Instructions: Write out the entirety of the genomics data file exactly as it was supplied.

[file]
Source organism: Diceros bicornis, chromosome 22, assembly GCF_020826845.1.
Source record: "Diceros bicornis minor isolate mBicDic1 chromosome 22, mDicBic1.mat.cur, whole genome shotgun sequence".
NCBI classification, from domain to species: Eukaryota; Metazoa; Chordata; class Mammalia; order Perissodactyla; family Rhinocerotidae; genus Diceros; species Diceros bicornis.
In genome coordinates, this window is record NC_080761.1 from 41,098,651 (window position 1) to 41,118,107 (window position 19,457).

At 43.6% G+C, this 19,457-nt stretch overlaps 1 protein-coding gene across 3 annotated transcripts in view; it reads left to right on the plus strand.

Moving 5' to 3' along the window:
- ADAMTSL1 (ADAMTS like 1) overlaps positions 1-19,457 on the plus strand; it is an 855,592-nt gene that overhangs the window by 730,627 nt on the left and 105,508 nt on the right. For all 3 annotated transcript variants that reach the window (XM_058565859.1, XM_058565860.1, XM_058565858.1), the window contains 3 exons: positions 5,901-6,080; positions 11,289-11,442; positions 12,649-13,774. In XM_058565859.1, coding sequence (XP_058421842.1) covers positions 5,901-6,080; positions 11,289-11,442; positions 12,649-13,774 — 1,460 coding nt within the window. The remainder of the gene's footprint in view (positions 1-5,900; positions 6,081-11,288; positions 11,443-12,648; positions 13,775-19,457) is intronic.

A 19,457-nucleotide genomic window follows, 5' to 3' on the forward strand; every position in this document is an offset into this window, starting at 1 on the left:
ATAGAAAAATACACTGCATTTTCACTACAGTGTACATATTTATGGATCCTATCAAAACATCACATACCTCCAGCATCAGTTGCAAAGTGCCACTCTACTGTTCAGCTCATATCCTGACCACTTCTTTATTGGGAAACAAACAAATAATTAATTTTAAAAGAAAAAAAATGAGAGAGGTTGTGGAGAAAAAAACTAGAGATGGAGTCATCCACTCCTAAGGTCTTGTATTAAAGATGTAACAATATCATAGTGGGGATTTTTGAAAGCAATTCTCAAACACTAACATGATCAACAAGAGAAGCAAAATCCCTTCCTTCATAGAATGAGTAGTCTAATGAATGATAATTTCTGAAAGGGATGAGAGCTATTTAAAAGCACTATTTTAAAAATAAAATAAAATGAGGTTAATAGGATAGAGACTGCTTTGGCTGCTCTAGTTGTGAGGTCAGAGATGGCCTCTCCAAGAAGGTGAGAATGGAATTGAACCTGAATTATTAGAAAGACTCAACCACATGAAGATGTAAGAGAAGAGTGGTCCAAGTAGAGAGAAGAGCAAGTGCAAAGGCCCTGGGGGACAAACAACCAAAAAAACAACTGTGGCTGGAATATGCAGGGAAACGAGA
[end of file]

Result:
Source organism: Diceros bicornis, chromosome 22, assembly GCF_020826845.1.
Source record: "Diceros bicornis minor isolate mBicDic1 chromosome 22, mDicBic1.mat.cur, whole genome shotgun sequence".
NCBI classification, from domain to species: Eukaryota; Metazoa; Chordata; class Mammalia; order Perissodactyla; family Rhinocerotidae; genus Diceros; species Diceros bicornis.
In genome coordinates, this window is record NC_080761.1 from 41,098,651 (window position 1) to 41,118,107 (window position 19,457).

At 43.6% G+C, this 19,457-nt stretch overlaps 1 protein-coding gene across 3 annotated transcripts in view; it reads left to right on the plus strand.

Moving 5' to 3' along the window:
- ADAMTSL1 (ADAMTS like 1) overlaps positions 1-19,457 on the plus strand; it is an 855,592-nt gene that overhangs the window by 730,627 nt on the left and 105,508 nt on the right. For all 3 annotated transcript variants that reach the window (XM_058565859.1, XM_058565860.1, XM_058565858.1), the window contains 3 exons: positions 5,901-6,080; positions 11,289-11,442; positions 12,649-13,774. In XM_058565859.1, coding sequence (XP_058421842.1) covers positions 5,901-6,080; positions 11,289-11,442; positions 12,649-13,774 — 1,460 coding nt within the window. The remainder of the gene's footprint in view (positions 1-5,900; positions 6,081-11,288; positions 11,443-12,648; positions 13,775-19,457) is intronic.

A 19,457-nucleotide genomic window follows, 5' to 3' on the forward strand; every position in this document is an offset into this window, starting at 1 on the left:
ATAGAAAAATACACTGCATTTTCACTACAGTGTACATATTTATGGATCCTATCAAAACATCACATACCTCCAGCATCAGTTGCAAAGTGCCACTCTACTGTTCAGCTCATATCCTGACCACTTCTTTATTGGGAAACAAACAAATAATTAATTTTAAAAGAAAAAAAATGAGAGAGGTTGTGGAGAAAAAAACTAGAGATGGAGTCATCCACTCCTAAGGTCTTGTATTAAAGATGTAACAATATCATAGTGGGGATTTTTGAAAGCAATTCTCAAACACTAACATGATCAACAAGAGAAGCAAAATCCCTTCCTTCATAGAATGAGTAGTCTAATGAATGATAATTTCTGAAAGGGATGAGAGCTATTTAAAAGCACTATTTTAAAAATAAAATAAAATGAGGTTAATAGGATAGAGACTGCTTTGGCTGCTCTAGTTGTGAGGTCAGAGATGGCCTCTCCAAGAAGGTGAGAATGGAATTGAACCTGAATTATTAGAAAGACTCAACCACATGAAGATGTAAGAGAAGAGTGGTCCAAGTAGAGAGAAGAGCAAGTGCAAAGGCCCTGGGGGACAAACAACCAAAAAAACAACTGTGGCTGGAATATGCAGGGAAACGAGA